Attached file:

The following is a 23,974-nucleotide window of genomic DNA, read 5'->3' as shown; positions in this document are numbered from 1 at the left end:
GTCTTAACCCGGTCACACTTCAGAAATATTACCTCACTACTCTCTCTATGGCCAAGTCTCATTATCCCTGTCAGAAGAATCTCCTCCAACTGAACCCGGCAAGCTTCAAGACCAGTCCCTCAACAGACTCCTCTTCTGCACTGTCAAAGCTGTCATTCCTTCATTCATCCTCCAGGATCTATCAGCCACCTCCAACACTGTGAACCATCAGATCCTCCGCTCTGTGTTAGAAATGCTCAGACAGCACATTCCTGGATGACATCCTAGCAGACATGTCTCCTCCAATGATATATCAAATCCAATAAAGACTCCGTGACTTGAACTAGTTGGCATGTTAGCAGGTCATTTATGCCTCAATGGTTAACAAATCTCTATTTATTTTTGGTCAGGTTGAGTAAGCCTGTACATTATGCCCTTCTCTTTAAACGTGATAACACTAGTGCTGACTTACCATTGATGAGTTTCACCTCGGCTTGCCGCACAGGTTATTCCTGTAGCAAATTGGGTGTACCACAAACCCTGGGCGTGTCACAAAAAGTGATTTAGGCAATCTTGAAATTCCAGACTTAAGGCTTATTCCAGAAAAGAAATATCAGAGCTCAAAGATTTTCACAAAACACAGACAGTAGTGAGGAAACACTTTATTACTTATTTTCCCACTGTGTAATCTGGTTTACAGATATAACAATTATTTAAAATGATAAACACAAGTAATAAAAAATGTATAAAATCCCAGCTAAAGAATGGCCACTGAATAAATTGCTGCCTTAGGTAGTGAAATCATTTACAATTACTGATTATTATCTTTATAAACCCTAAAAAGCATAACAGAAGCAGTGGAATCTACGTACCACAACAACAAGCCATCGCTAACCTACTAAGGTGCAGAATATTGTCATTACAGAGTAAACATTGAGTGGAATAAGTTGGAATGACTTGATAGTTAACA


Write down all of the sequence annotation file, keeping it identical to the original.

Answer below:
The following is a 23,974-nucleotide window of genomic DNA, read 5'->3' as shown; positions in this document are numbered from 1 at the left end:
GTCTTAACCCGGTCACACTTCAGAAATATTACCTCACTACTCTCTCTATGGCCAAGTCTCATTATCCCTGTCAGAAGAATCTCCTCCAACTGAACCCGGCAAGCTTCAAGACCAGTCCCTCAACAGACTCCTCTTCTGCACTGTCAAAGCTGTCATTCCTTCATTCATCCTCCAGGATCTATCAGCCACCTCCAACACTGTGAACCATCAGATCCTCCGCTCTGTGTTAGAAATGCTCAGACAGCACATTCCTGGATGACATCCTAGCAGACATGTCTCCTCCAATGATATATCAAATCCAATAAAGACTCCGTGACTTGAACTAGTTGGCATGTTAGCAGGTCATTTATGCCTCAATGGTTAACAAATCTCTATTTATTTTTGGTCAGGTTGAGTAAGCCTGTACATTATGCCCTTCTCTTTAAACGTGATAACACTAGTGCTGACTTACCATTGATGAGTTTCACCTCGGCTTGCCGCACAGGTTATTCCTGTAGCAAATTGGGTGTACCACAAACCCTGGGCGTGTCACAAAAAGTGATTTAGGCAATCTTGAAATTCCAGACTTAAGGCTTATTCCAGAAAAGAAATATCAGAGCTCAAAGATTTTCACAAAACACAGACAGTAGTGAGGAAACACTTTATTACTTATTTTCCCACTGTGTAATCTGGTTTACAGATATAACAATTATTTAAAATGATAAACACAAGTAATAAAAAATGTATAAAATCCCAGCTAAAGAATGGCCACTGAATAAATTGCTGCCTTAGGTAGTGAAATCATTTACAATTACTGATTATTATCTTTATAAACCCTAAAAAGCATAACAGAAGCAGTGGAATCTACGTACCACAACAACAAGCCATCGCTAACCTACTAAGGTGCAGAATATTGTCATTACAGAGTAAACATTGAGTGGAATAAGTTGGAATGACTTGATAGTTAACA